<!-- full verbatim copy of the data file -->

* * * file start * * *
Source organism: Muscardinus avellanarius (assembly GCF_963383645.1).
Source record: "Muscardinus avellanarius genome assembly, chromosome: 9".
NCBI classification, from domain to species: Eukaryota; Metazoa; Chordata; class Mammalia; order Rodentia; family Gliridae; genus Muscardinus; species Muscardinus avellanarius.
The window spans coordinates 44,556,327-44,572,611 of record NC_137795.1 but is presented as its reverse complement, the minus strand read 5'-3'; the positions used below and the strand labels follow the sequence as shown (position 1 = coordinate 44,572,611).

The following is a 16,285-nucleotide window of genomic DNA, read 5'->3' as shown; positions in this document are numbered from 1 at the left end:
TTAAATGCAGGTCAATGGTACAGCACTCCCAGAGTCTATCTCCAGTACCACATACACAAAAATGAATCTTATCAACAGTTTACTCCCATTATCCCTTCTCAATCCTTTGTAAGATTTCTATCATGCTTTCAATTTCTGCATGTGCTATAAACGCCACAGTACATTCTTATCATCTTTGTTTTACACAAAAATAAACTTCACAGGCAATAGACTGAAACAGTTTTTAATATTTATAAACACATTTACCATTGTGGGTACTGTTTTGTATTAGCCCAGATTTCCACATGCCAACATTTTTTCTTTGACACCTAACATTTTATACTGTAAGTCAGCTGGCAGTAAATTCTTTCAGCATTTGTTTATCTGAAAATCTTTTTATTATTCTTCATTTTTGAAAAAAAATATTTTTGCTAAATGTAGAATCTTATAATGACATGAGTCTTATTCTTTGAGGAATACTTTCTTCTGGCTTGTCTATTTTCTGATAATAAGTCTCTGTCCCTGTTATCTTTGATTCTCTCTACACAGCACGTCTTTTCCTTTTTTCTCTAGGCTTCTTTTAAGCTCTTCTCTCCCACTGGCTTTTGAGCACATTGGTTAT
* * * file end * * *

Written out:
Source organism: Muscardinus avellanarius (assembly GCF_963383645.1).
Source record: "Muscardinus avellanarius genome assembly, chromosome: 9".
NCBI classification, from domain to species: Eukaryota; Metazoa; Chordata; class Mammalia; order Rodentia; family Gliridae; genus Muscardinus; species Muscardinus avellanarius.
The window spans coordinates 44,556,327-44,572,611 of record NC_137795.1 but is presented as its reverse complement, the minus strand read 5'-3'; the positions used below and the strand labels follow the sequence as shown (position 1 = coordinate 44,572,611).

The following is a 16,285-nucleotide window of genomic DNA, read 5'->3' as shown; positions in this document are numbered from 1 at the left end:
TTAAATGCAGGTCAATGGTACAGCACTCCCAGAGTCTATCTCCAGTACCACATACACAAAAATGAATCTTATCAACAGTTTACTCCCATTATCCCTTCTCAATCCTTTGTAAGATTTCTATCATGCTTTCAATTTCTGCATGTGCTATAAACGCCACAGTACATTCTTATCATCTTTGTTTTACACAAAAATAAACTTCACAGGCAATAGACTGAAACAGTTTTTAATATTTATAAACACATTTACCATTGTGGGTACTGTTTTGTATTAGCCCAGATTTCCACATGCCAACATTTTTTCTTTGACACCTAACATTTTATACTGTAAGTCAGCTGGCAGTAAATTCTTTCAGCATTTGTTTATCTGAAAATCTTTTTATTATTCTTCATTTTTGAAAAAAAATATTTTTGCTAAATGTAGAATCTTATAATGACATGAGTCTTATTCTTTGAGGAATACTTTCTTCTGGCTTGTCTATTTTCTGATAATAAGTCTCTGTCCCTGTTATCTTTGATTCTCTCTACACAGCACGTCTTTTCCTTTTTTCTCTAGGCTTCTTTTAAGCTCTTCTCTCCCACTGGCTTTTGAGCACATTGGTTAT